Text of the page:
How to Align IoT Solutions with Your Business Needs


To compete effectively in today’s real estate market, companies not only need to adopt technology, they need to adopt the right technology.

We’ve explored this topic from several dimensions, including determining the true economic value of investments, avoiding data silos, and creating a forward-looking strategy.

But before those details can be addressed, there is a more fundamental question that must be answered: whether a given technology is horizontally or vertically aligned.

For our purposes, the term “vertical” refers to specific building types, such as office, multifamily, industrial, health care, retail, and so on. This is contrasted with the term “horizontal” which refers to technologies, solutions, and services that cut across building types.

If a service provider deploys IoT sensors to optimize space utilization in offices, it is taking a vertical approach. On the other hand, an organization offering an energy management solution to buildings, regardless of industry, is taking a horizontal approach. 

Although technology is impacting every aspect of real estate, the reality is that very few problems are universal. The full potential of the IoT will not be realized until the technology is aligned to business needs, and solutions are built for the challenges of specific verticals.

Service providers that are horizontally focused are effectively aligning with the client’s technology (or lack thereof). Because of this, horizontal service providers will be made up of technology-focused generalists who don’t have visibility into their clients’ various industries, strategies, and workflows.

That doesn’t mean a horizontal approach is never effective. Larger service providers that focus on scale and operational efficiency can deliver effective solutions to a wide variety of building types. Yardi is a perfect example of this. Their property and asset management technology can be applied to every vertical, whether it is an apartment building, industrial facility, condo, public housing, or even airport. The company has found problems that are universal in real estate.

In contrast, a service provider taking a vertical focus is aligning with the client’s business, not their technology. In this approach, the focus is on business needs and industry-specific assets, personnel, and processes. 

Unfortunately, many service providers look to build widely-applicable (horizontal) solutions that would have huge markets; as a result, many big but vertical-specific pain points remain unmet by technology. Interestingly, vertically-focused companies are more profitable than horizontal peers, by an average of 30 points on an EBITDA margin basis and most vertical players are making money, while most horizontals are losing money. This fact is especially important in real estate, where decisions are based on long time horizons.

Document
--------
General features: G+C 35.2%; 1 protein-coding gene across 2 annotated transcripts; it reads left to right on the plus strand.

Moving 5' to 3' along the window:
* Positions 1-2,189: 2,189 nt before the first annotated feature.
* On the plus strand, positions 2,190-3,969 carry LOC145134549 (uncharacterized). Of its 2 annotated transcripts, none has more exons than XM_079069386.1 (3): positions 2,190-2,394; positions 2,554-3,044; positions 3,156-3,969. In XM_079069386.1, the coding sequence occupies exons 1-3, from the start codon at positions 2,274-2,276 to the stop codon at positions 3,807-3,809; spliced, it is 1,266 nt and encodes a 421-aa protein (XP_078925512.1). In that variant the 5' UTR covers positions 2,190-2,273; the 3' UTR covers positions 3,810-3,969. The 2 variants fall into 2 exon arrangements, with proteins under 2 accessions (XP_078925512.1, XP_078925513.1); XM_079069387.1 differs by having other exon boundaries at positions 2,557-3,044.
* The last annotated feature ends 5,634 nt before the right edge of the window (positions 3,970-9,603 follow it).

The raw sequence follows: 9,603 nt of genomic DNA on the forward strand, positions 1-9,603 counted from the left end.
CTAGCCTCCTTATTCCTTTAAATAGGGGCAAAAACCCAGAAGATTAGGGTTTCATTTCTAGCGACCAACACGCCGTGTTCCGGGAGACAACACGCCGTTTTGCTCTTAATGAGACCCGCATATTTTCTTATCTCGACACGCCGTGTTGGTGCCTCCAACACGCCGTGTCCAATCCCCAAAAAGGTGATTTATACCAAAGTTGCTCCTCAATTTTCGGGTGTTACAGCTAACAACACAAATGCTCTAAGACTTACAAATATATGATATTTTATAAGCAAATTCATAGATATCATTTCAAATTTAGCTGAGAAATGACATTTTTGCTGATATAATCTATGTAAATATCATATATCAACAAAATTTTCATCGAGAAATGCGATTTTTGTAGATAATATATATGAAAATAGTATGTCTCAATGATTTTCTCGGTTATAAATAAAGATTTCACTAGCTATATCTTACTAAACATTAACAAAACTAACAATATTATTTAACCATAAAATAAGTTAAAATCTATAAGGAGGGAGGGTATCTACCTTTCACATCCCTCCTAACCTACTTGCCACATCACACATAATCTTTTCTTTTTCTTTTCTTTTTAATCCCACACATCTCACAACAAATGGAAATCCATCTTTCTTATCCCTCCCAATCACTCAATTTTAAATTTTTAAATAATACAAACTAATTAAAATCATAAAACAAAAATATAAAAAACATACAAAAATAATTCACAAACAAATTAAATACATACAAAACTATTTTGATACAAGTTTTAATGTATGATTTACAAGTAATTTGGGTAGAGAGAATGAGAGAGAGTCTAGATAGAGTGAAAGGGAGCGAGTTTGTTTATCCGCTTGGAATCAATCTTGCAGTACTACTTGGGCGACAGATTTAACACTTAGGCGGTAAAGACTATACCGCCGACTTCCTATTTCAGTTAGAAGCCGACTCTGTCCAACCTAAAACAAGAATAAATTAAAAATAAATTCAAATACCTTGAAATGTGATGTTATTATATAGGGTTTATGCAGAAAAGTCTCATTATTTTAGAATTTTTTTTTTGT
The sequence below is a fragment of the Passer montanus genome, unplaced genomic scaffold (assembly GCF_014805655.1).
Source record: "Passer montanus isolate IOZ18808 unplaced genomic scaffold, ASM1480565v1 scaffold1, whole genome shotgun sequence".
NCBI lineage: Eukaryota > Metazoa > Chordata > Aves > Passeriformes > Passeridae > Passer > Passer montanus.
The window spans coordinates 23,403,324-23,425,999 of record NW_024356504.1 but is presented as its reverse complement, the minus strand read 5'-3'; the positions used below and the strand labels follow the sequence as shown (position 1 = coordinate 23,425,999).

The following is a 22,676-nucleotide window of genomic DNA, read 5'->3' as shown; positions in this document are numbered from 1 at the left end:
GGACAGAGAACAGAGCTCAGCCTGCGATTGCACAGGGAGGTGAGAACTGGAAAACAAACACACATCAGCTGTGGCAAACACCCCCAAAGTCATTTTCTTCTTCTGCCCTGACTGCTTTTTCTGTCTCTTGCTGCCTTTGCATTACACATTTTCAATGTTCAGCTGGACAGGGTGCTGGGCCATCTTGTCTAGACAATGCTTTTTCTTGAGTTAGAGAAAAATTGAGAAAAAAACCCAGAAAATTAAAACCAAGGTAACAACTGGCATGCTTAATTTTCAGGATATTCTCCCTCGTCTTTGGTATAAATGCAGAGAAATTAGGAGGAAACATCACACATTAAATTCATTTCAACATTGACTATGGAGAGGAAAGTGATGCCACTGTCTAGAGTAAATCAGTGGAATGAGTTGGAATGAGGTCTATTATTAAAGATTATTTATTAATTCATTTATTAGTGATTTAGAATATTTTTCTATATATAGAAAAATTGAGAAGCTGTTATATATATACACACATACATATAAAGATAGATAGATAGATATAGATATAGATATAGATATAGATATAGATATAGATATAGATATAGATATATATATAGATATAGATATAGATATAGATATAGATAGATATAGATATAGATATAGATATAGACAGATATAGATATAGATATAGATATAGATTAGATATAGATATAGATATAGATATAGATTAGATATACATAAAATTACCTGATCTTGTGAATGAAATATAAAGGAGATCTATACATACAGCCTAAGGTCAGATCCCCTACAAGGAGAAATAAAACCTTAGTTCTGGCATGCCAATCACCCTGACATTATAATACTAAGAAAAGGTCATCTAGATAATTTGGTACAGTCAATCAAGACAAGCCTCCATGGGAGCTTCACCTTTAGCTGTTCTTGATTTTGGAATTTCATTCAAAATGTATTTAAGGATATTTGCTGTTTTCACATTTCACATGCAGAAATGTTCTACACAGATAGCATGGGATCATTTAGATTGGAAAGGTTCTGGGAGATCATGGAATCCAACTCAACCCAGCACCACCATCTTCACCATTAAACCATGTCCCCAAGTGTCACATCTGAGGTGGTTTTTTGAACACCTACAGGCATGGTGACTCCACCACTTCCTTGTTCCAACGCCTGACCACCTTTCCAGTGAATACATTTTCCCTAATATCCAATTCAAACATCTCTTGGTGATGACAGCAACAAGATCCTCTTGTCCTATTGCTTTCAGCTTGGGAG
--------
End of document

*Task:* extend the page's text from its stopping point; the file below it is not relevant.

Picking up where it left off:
When it comes to problems that are not universal, real estate companies should learn to differentiate between narrow, horizontal solutions meant for any building and more comprehensive, vertical solutions built for their portfolio type. Here are the specific reasons for taking this approach when evaluating IoT solutions.

Real Time Alerts & Predictions

The falling cost of sensors for collecting building data and cloud computing for storage and analysis has lowered the barrier to entrance for technology service providers. Accordingly, there has been a proliferation of companies that collect, visualize and/or analyze building operations data.

At the most basic level, these data have been translated into online dashboards that operators can use to get a high-level understanding of what is happening in their portfolio. As operators have demanded more from service providers, a few players have developed sophisticated analytics to automatically catch anomalous behavior in the data.

For example, with some historic equipment performance data, analytics can determine an expected power demand from a specific piece of equipment. If, at any point, the real-time demand does not match the expected result, the software can trigger an alert to notify the building operator.


Then the operator can go and solve the problem.


The reality is that “anomalous” behavior is interesting, but it’s not a game changer for building operators. Without more details around the “how” and “why,” this notification still requires an investigation. At best, it results in a faster resolution of an issue and a marginal improvement in maintenance or energy efficiency. At worst, it is a false positive that wasted the operator’s time and created resistance to the technology.

And yet, this type of solution remains prevalent in real estate today. The thought of applying machine learning algorithms to automatically identify anomalies sounds like it would provide value by itself, but it is a distinctly horizontal approach – you could apply the same algorithms to offices, hospitals, manufacturing, and restaurants.

Instead, a vertically-focused provider would deliver a notification only if it materially affects the business needs of the client. This requires an upfront investment by the service provider to develop a feedback loop with the operator to determine the root cause of specific data anomalies. While this may sound costly and slow, the initial investment compounds greatly over time. Because the provider is vertically aligned, the insights discovered about one piece of equipment in one building can safely be applied to all similar equipment across all clients.